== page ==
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From "Knut Anders Hatlen (JIRA)" <j...@apache.org>
Subject [jira] [Commented] (DERBY-6011) Derby performs very badly (seems to deadlock and timeout) in very simple multi-threaded tests
Date Mon, 21 Jan 2013 14:22:12 GMT

    [ https://issues.apache.org/jira/browse/DERBY-6011?page=com.atlassian.jira.plugin.system.issuetabpanels:comment-tabpanel&focusedCommentId=13558788#comment-13558788

Knut Anders Hatlen commented on DERBY-6011:

The suggested fix only works if the cost we add to the non-unique index scan is sufficiently
big to out-weigh the difference in cost for fetching the base row.

The fix is sufficient in the original query, as the difference in base row cost isn't  0.6
base row retrievals (non-unique index) vs 1 base row (unique index).

It does not seem to be sufficient for this similar query, though:

create table t1(c1 int not null, c2 int not null, c3 int not null, c4 int not null, c5 blob);
create index idx3 on t1(c1, c2, c3);
create unique index uidx4 on t1(c1, c2, c3, c4);

prepare ps as 'select * from t1 where c1 = ? and c2 = ? and c3 = ? and c4 = ?';
execute ps using 'values (1,2,3,4)';

Here, we'd want the SELECT statement to use the unique index UIDX4, but the optimizer picks
the non-unique index IDX3. The unique index is better because it reads fewer rows from the
index (or at least no more rows than the non-unique index), fewer rows from the base table.

The reason why it ends up using the non-unique index, is that the higher number of predicates
in this query makes the selectivity very low, so the estimated number of rows returned by
the non-unique index is 0.01. That means the estimated cost of the base row fetch operation
is 100 times higher for the unique index, where the estimated row count is 1.

For this query, Mike's suggestion of using a floor of 1.0 for the row count would probably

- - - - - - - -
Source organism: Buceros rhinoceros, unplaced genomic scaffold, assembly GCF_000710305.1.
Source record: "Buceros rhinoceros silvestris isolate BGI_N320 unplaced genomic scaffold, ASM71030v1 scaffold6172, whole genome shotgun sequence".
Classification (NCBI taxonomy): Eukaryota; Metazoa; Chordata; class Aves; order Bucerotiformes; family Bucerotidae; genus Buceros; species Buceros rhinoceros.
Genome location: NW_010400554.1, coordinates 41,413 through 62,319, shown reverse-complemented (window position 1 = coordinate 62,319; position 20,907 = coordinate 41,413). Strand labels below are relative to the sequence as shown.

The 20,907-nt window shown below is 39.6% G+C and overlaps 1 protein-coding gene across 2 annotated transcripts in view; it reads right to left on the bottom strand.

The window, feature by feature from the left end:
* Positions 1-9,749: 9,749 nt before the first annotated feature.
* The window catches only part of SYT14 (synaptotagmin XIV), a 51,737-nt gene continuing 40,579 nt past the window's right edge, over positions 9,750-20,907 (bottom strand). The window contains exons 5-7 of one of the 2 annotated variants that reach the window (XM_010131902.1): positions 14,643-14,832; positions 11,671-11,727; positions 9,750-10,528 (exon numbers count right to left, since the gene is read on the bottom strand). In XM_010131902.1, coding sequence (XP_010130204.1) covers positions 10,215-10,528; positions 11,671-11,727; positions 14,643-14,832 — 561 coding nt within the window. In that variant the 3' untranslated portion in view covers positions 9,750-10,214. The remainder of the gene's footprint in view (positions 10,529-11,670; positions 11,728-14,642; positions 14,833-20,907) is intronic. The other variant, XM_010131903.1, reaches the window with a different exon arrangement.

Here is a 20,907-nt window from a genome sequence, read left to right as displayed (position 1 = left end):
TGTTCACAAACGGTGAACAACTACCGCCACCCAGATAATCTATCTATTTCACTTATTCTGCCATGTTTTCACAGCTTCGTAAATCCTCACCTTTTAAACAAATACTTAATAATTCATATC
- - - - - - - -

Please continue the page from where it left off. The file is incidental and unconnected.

work better. That should also help the query we looked at originally. I'll investigate and
see if that's a viable alternative.
> Derby performs very badly (seems to deadlock and timeout) in very simple multi-threaded
> ---------------------------------------------------------------------------------------------
>                 Key: DERBY-6011
>                 URL: https://issues.apache.org/jira/browse/DERBY-6011
>             Project: Derby
>          Issue Type: Bug
>    Affects Versions:,,
>         Environment: Lenovo laptop with SSD's, Windows 7, 64-bit, Sun JDK 1.6.xx
>            Reporter: Karl Wright
>         Attachments: derby.log, force-specific-index.diff, manifoldcf.log, prefer-unique-index-v1.diff
> The Apache ManifoldCF project supports Derby as one of its underlying databases.  Simple
tests, however, demonstrate that Derby is apparently deadlocking and timing out repeatedly
under multi-thread conditions.  This problem is long-standing, and is not exhibited by any
other database ManifoldCF supports, and makes a simple test take between 6x and 12x as long.
> There is a trivial test with demonstrates the problem vs. other databases.  Please do
the following (once you have java 1.6+, svn 1.7+, and ant 1.7+ available):
> (1) Check out https://svn.apache.org/repos/asf/manifoldcf/trunk
> (2) Run the following ant target to download the dependencies: "ant make-core-deps"
> (3) Run the Derby test: "ant run-rss-tests-derby" . Note the time required - at least
180 seconds, can be up to 360 seconds.
> (4) Run the equivalent HSQLDB test: "ant run-rss-tests-HSQLDB".  This test takes about
31 seconds to run.
> The output of the Derby test can be found in the directory "tests/rss/test-derby-output".
 Have a look at manifoldcf.log, where all long-running queries are reported.  Derby.log is
also included, which shows only that during the test's cleanup phase the database is deleted
before it is shutdown, which is not pertinent to the performance issue.
> I am available to assist with ManifoldCF, if that seems to be required.

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